Despite the apparent hopelessness of the situation, there are ways forward. With determination and help progress can be made, although it will often seem very slow.


Recording even slow progress is critical. This will show what has been achieved over time and it is particularly important that the survivor's family appreciate this.    


The survivor too can help in several ways; by being awkward in a positive way, by striving to achieve even when there is a risk of failure, by keeping going under pressure and by trying to remember and record the things that work so they can be repeated.


In my case I was determined to go to York, a city I love, but I was very apprehensive about travelling alone by train. I made lots of dummy runs to Cumbria, being put on the train and met at the other end. After a long time was I was able do that journey on my own and was ready to take the next step, the trip to York. So I made my own way to the station, got on the train and was met at York. I cannot describe the sense of achievement that this journey, so simple for others but so difficult for me, gave me. It spurred me on to do more.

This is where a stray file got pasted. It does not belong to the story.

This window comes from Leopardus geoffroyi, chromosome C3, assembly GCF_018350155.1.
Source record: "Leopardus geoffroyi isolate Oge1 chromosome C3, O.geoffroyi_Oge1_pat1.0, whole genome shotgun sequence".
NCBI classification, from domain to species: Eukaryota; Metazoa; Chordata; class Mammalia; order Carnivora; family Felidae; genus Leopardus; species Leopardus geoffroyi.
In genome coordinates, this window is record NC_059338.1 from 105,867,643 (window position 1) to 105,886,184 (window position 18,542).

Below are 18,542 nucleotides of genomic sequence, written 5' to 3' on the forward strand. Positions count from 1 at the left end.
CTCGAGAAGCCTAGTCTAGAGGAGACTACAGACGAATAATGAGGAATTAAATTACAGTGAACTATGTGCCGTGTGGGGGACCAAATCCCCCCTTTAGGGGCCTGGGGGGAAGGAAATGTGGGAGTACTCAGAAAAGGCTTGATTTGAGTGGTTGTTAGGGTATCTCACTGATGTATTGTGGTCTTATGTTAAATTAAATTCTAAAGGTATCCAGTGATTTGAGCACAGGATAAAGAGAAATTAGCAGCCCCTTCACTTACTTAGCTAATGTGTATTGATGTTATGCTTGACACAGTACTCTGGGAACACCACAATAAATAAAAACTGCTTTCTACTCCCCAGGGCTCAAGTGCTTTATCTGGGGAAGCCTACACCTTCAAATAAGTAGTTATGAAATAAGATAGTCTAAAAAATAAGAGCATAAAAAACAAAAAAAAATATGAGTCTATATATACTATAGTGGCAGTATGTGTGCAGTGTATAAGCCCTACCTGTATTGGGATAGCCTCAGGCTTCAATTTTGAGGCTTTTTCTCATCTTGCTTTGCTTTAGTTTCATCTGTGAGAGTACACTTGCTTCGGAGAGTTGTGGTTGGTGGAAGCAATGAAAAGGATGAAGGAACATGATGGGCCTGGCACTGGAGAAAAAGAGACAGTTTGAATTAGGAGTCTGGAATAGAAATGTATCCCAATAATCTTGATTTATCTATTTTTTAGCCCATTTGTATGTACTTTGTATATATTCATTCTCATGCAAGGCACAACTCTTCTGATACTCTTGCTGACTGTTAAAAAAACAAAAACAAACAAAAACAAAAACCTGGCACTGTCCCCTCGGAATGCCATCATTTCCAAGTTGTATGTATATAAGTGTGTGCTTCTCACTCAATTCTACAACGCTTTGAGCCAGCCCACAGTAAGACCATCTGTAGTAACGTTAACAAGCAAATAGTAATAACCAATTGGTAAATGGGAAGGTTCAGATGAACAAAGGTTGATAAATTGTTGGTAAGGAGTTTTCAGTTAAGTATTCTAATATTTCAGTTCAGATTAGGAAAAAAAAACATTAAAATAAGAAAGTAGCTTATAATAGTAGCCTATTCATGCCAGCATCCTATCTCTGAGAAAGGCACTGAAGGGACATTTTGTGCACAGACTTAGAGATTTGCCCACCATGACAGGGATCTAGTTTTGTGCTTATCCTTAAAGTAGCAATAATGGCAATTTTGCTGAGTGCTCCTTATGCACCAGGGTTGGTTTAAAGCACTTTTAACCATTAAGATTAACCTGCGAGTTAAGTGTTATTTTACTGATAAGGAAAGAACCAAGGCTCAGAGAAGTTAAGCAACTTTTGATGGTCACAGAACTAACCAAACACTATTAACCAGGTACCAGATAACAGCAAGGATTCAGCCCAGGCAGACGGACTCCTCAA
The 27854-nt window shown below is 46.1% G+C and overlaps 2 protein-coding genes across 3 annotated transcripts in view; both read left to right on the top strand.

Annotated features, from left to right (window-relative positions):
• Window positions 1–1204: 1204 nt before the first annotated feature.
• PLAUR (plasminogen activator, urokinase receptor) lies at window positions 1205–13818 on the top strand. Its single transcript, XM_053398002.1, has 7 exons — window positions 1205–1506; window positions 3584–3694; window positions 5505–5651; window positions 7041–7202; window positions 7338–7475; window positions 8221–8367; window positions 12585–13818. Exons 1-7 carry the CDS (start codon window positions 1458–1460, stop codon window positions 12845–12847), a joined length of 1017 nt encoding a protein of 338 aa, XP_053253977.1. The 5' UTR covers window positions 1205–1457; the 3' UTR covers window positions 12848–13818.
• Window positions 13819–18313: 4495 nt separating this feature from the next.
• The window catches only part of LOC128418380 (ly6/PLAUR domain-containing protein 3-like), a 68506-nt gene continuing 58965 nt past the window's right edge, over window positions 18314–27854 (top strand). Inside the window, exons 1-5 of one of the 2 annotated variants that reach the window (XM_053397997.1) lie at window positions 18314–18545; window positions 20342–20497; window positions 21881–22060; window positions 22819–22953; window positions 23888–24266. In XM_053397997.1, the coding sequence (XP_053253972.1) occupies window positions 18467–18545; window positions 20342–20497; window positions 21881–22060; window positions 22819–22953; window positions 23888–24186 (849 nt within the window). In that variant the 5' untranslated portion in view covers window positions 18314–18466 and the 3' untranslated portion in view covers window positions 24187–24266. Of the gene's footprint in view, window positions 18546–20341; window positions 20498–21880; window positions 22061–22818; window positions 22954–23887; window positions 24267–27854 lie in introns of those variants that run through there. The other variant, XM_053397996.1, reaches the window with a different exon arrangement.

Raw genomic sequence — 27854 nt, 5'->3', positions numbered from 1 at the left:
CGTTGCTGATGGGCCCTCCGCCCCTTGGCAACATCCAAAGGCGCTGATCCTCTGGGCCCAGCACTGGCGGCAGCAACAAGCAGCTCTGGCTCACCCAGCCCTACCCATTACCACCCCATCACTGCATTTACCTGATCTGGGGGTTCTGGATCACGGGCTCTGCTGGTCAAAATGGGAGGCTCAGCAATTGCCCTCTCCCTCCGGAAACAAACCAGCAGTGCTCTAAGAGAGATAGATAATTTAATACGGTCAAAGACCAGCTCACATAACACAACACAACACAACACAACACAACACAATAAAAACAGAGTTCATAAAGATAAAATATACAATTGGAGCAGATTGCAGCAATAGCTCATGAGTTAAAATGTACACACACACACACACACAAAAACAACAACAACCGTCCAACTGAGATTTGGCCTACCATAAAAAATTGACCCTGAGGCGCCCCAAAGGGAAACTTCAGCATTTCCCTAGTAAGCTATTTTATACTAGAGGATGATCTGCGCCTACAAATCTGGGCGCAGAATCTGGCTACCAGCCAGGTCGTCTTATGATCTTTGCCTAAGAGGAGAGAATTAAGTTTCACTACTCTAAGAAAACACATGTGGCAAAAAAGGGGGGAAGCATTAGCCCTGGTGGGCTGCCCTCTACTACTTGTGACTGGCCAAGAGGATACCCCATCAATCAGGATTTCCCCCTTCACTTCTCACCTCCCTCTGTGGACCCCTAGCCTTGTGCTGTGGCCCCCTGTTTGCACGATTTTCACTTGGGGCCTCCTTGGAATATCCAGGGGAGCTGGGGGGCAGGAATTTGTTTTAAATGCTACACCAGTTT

Recently I have become more adventurous. When I was asked to help raise money for charity by abseiling off a tall building in Newcastle I thought I would give it a go. And I'm glad I did. It was an exhilirating experience which I could not have contemplated in the early years of my recovery. Here is a  photo of the event taken from my best side.  


My ten top tips for stroke recovery

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Be determined

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